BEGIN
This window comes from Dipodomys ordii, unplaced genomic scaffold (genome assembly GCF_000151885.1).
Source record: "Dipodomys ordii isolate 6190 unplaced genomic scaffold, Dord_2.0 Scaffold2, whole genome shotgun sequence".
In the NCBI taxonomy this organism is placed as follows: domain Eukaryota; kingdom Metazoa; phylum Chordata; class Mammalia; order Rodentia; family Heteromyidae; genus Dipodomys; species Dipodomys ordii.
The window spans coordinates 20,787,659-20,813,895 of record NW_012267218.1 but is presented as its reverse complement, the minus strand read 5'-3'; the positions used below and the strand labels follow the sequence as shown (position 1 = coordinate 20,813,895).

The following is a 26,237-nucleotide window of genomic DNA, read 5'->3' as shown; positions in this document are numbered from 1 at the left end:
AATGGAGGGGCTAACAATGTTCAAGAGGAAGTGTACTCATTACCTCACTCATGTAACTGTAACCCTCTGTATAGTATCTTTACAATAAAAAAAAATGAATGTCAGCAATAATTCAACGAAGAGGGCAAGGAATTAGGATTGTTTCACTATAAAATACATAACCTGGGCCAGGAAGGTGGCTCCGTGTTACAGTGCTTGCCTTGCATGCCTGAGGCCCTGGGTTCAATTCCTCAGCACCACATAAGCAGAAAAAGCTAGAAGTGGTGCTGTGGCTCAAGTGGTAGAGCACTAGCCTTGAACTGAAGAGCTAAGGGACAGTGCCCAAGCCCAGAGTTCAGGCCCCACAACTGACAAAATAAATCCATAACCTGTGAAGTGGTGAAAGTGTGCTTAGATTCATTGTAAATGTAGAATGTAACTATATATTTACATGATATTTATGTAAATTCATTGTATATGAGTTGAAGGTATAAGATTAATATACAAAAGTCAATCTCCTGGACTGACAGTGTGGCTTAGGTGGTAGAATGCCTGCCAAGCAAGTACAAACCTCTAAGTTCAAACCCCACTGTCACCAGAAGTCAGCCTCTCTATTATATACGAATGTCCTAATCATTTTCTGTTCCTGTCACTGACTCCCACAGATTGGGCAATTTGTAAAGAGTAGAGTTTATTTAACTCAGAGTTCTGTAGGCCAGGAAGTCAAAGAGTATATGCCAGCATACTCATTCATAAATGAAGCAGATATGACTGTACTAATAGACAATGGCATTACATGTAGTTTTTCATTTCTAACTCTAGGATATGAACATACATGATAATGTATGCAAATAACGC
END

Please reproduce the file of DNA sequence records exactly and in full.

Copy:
This window comes from Dipodomys ordii, unplaced genomic scaffold (genome assembly GCF_000151885.1).
Source record: "Dipodomys ordii isolate 6190 unplaced genomic scaffold, Dord_2.0 Scaffold2, whole genome shotgun sequence".
In the NCBI taxonomy this organism is placed as follows: domain Eukaryota; kingdom Metazoa; phylum Chordata; class Mammalia; order Rodentia; family Heteromyidae; genus Dipodomys; species Dipodomys ordii.
The window spans coordinates 20,787,659-20,813,895 of record NW_012267218.1 but is presented as its reverse complement, the minus strand read 5'-3'; the positions used below and the strand labels follow the sequence as shown (position 1 = coordinate 20,813,895).

The following is a 26,237-nucleotide window of genomic DNA, read 5'->3' as shown; positions in this document are numbered from 1 at the left end:
AATGGAGGGGCTAACAATGTTCAAGAGGAAGTGTACTCATTACCTCACTCATGTAACTGTAACCCTCTGTATAGTATCTTTACAATAAAAAAAAATGAATGTCAGCAATAATTCAACGAAGAGGGCAAGGAATTAGGATTGTTTCACTATAAAATACATAACCTGGGCCAGGAAGGTGGCTCCGTGTTACAGTGCTTGCCTTGCATGCCTGAGGCCCTGGGTTCAATTCCTCAGCACCACATAAGCAGAAAAAGCTAGAAGTGGTGCTGTGGCTCAAGTGGTAGAGCACTAGCCTTGAACTGAAGAGCTAAGGGACAGTGCCCAAGCCCAGAGTTCAGGCCCCACAACTGACAAAATAAATCCATAACCTGTGAAGTGGTGAAAGTGTGCTTAGATTCATTGTAAATGTAGAATGTAACTATATATTTACATGATATTTATGTAAATTCATTGTATATGAGTTGAAGGTATAAGATTAATATACAAAAGTCAATCTCCTGGACTGACAGTGTGGCTTAGGTGGTAGAATGCCTGCCAAGCAAGTACAAACCTCTAAGTTCAAACCCCACTGTCACCAGAAGTCAGCCTCTCTATTATATACGAATGTCCTAATCATTTTCTGTTCCTGTCACTGACTCCCACAGATTGGGCAATTTGTAAAGAGTAGAGTTTATTTAACTCAGAGTTCTGTAGGCCAGGAAGTCAAAGAGTATATGCCAGCATACTCATTCATAAATGAAGCAGATATGACTGTACTAATAGACAATGGCATTACATGTAGTTTTTCATTTCTAACTCTAGGATATGAACATACATGATAATGTATGCAAATAACGC